SPOKANE COUNTY, Wash. — A North Idaho woman says prescriptions being sent to her home by the United States Postal Service are delayed, despite the postal service saying there aren't any issues in the area.
"It feels like a science fiction movie," Blanchard resident Holly Holbert said.
Holbert is severely immunocompromised, as she only has one working lung. She developed an atypical form of tuberculosis 25 years ago. Her condition makes her susceptible to illnesses, such as mycobacterium avium in her lungs.
"I'm on disability," she added. "I stay home and I try to stay out of crowds."
She gets sick a lot, as she is prone to lung infections. These infections often lead to phenomena, she said.
She is exactly the person doctors do not want walking around, which is why her insurance company lets her mail order her medicines. She relies on USPS to deliver her medicines on time, but delays in service are having her worry about her health.
"And sometimes it'll say it's in there, but it doesn't come for a couple of days," she said when addressing the USPS website's notification alerts. "Now it can take five days, six days, seven days, it just depends."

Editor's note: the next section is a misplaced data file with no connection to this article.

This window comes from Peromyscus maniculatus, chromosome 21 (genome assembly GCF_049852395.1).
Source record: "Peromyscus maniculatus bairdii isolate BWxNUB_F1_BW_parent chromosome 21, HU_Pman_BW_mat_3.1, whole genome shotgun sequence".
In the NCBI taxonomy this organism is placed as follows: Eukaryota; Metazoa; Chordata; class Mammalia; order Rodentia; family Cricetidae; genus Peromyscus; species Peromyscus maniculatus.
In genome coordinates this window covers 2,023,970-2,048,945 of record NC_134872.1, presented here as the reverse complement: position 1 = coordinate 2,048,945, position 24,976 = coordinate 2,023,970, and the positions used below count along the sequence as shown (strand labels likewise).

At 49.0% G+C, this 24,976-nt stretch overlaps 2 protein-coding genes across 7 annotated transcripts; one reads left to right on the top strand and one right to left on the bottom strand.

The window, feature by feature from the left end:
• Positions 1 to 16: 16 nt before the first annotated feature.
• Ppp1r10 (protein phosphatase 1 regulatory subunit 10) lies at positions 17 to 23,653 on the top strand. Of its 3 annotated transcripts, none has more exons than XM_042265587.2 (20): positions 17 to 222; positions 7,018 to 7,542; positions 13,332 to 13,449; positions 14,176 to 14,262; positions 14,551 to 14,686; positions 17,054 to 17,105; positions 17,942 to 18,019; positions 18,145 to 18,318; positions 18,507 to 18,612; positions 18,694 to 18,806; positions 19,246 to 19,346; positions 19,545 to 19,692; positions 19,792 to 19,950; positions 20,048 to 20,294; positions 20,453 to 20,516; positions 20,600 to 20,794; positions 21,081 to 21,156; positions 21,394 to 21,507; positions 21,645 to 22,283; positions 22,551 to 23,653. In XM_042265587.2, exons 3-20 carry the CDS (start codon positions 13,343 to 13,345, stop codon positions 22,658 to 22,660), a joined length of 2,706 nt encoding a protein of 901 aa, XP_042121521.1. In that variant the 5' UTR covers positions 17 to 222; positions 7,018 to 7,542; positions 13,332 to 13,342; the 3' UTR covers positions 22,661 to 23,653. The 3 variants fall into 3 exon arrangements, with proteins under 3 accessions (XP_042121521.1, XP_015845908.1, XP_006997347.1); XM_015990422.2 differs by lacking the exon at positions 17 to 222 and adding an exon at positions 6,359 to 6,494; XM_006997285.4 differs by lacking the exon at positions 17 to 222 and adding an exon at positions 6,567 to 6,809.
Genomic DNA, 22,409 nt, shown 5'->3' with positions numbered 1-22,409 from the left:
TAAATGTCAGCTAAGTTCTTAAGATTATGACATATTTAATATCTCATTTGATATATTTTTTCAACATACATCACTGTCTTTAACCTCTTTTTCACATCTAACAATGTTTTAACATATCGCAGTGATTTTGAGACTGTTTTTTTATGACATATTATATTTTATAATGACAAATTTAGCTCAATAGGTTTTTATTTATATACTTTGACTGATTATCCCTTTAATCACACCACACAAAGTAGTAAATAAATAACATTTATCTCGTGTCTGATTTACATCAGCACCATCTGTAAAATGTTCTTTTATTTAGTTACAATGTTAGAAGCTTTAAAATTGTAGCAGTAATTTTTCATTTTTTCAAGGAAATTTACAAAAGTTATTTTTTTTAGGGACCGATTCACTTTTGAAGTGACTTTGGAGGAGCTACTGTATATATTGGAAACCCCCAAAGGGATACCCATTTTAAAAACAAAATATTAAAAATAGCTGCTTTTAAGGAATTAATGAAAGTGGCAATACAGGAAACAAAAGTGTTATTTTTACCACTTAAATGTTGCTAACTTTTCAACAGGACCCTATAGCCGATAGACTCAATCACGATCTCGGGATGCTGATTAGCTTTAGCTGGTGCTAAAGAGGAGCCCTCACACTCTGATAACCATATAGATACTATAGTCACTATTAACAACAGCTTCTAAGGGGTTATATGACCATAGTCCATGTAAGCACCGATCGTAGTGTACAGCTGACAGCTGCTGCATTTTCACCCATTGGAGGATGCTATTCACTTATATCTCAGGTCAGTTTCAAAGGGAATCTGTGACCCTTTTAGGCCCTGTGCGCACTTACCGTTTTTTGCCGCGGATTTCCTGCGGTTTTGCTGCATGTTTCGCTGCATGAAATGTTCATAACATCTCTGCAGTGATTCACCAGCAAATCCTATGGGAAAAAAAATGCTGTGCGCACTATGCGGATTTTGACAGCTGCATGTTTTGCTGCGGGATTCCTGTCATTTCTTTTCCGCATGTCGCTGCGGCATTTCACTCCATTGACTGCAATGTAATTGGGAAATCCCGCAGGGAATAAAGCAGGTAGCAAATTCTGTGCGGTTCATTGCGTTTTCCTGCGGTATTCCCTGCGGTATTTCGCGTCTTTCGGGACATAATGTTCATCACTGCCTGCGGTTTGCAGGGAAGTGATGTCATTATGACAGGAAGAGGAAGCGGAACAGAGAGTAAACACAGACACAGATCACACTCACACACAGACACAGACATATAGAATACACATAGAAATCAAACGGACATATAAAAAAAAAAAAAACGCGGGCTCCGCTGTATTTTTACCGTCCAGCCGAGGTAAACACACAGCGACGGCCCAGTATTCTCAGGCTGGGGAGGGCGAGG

These delays cause her to order everything super early, she said.
"If I go more than a day or so without taking something when I have a lung infection, it can get pretty bad," she said.
She is not the only person who is frustrated. House Democrats are asking the FBI to investigate the USPS Board over mail delays.
Slowing down the mail could relate to the agency's financial trouble, the coronavirus pandemic, but mainly the desire to affect mail-in voting for the election.
Spokane Postal Service Representative Mary Smith said that despite many viewers' claims that their packages and mail are delayed, there is no issue.
The solution for Holbert's problem is bigger than local delays.
"It's disappointing that it wouldn't be funded," she said about the financial cuts to USPS. "We need to give them the money that needs to be given to the Postal Service."